Take off the heat and remove the spices.  Taste and adjust for salt, if necessary.  Serve warm.


Lily said...

You've hit a weak spot. I have an un undying love for chai tea, unfortunately I'm the only in my family that adores rice pudding. Oh well, more for me!

pastry studio said...

Hello, Lily - we all need our pleasures! I hope you enjoy this pudding.

Beth said...

I made a coconut milk and lemon zest version this week. I guess it was a comfort-food week for a lot of us. Have you tried brown rice in your rice pudding, would it work?

pastry studio said...

Hello, Beth, and thanks for your question. Your coconut milk & lemon zest pudding sounds fabulous.

I have tried other rices but haven't tried brown rice, which would provide more nutrients and more texture. My only caution is that it would take a bit longer to cook, which might cause the milk to break and curdle. Some recipes call for equal parts evaporated milk and cream to get around this. So you might want to go with my method here and pre-cook the rice a bit. The great thing about rice pudding is that it is so versatile. So many flavorings and spices, different sweeteners and add-ins. You just need to know about the rice starches and how the dairy acts with prolonged simmering. I would encourage you to try a small batch of pudding with your own ideal ingredients. Keep your eye on the process and you should have a really delicious pudding. Let me know if you try!

M said...

I am looking forward to making this. What are your thoughts on using basmati rice and almond milk?

thank you for your advice.

pastry studio said...

Hello, M, and thanks for your very good question. I love basmati rice for its aromatic properties and I think your delicious idea would work fine. I haven't tried it myself, so I recommend you keep a close eye on it throughout the process.

Here is Bittman's take on baking rice pudding where he includes your idea. Take a look at his liquid to rice ratio. You may want to consider trying his recipe. Please let me know if you do it!

pastry studio said...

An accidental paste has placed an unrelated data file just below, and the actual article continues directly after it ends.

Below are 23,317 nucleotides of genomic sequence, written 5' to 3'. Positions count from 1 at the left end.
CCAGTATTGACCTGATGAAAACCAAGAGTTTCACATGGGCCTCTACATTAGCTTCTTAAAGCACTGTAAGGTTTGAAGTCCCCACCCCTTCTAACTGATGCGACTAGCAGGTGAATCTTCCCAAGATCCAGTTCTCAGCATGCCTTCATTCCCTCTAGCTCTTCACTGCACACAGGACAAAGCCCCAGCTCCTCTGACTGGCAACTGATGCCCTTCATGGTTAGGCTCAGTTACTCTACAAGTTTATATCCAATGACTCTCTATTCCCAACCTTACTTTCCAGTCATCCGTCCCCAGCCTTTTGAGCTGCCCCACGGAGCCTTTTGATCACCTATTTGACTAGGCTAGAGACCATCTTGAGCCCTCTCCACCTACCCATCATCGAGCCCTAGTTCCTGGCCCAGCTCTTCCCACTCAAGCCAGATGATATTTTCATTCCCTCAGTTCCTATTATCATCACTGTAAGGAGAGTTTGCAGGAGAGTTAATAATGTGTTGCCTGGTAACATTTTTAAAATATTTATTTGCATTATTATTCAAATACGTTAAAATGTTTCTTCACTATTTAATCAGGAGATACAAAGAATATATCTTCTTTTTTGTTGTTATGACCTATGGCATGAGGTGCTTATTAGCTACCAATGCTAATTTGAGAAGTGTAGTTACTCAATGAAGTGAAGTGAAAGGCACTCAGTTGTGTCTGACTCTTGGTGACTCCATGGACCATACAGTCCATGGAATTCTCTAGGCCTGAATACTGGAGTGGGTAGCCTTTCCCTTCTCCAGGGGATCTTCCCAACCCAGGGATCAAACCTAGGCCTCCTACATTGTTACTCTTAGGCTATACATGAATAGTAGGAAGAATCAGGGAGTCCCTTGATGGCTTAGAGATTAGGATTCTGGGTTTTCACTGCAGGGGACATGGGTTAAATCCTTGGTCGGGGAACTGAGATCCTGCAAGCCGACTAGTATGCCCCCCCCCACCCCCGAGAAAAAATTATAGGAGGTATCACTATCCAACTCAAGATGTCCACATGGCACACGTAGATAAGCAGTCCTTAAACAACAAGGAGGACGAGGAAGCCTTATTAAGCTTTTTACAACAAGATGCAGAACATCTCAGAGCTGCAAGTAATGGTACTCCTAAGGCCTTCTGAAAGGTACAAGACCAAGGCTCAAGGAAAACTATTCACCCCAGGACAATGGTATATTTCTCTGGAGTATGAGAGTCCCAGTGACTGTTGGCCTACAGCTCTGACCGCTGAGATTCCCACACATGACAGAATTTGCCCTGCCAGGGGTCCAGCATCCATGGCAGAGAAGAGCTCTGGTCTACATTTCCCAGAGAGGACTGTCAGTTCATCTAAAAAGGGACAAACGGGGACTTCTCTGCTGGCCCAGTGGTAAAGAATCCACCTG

Ooops, forgot the link to Bittman's recipe:

Notice he has less rice and more sugar.

M said...

Thank you for your response. I will try it. I have made a sweet rice dish (not a pudding) where I use one cup of rice and one-third cup of sugar to one and a half cups of water. I also add a little saffron, cardamon, and almonds. Some may prefer one-fourth cup of sugar. This turns out very good.

pastry studio said...

Wow, your rice dish sounds incredible. So you could easily make your pudding with the addition of almond milk and a slow reduction method.


Beth said...

Hi again, I tried using brown rice yesterday. I did the parboiling method but upped the time to 12 minutes thinking that brown rice always takes a little longer. I used a combination of coconut milk and milk (as I usually do). And slow cooked it for a very long time.

The pudding is delicious, the rice is slightly chewy with a nutty undertone. It is a little looser than it usually is when I use white rice, even after very slowly cooking for an hour. Don't get me wrong, it is still utterly delicious, just more soupy and less pudding-y. Definitely worth continuing to experiment with brown rice (darn, more pudding for me).

pastry studio said...

Beth, one word: YUM.

Thanks for writing back. I'm guessing you used short-grain brown rice? Love the nutty undertone, which makes me want to top with candied and spiced chopped hazelnuts. Hmmmm…...

Beth said...

Actually, long grain basmati. It didn't last long in the fridge. ;)

pastry studio said...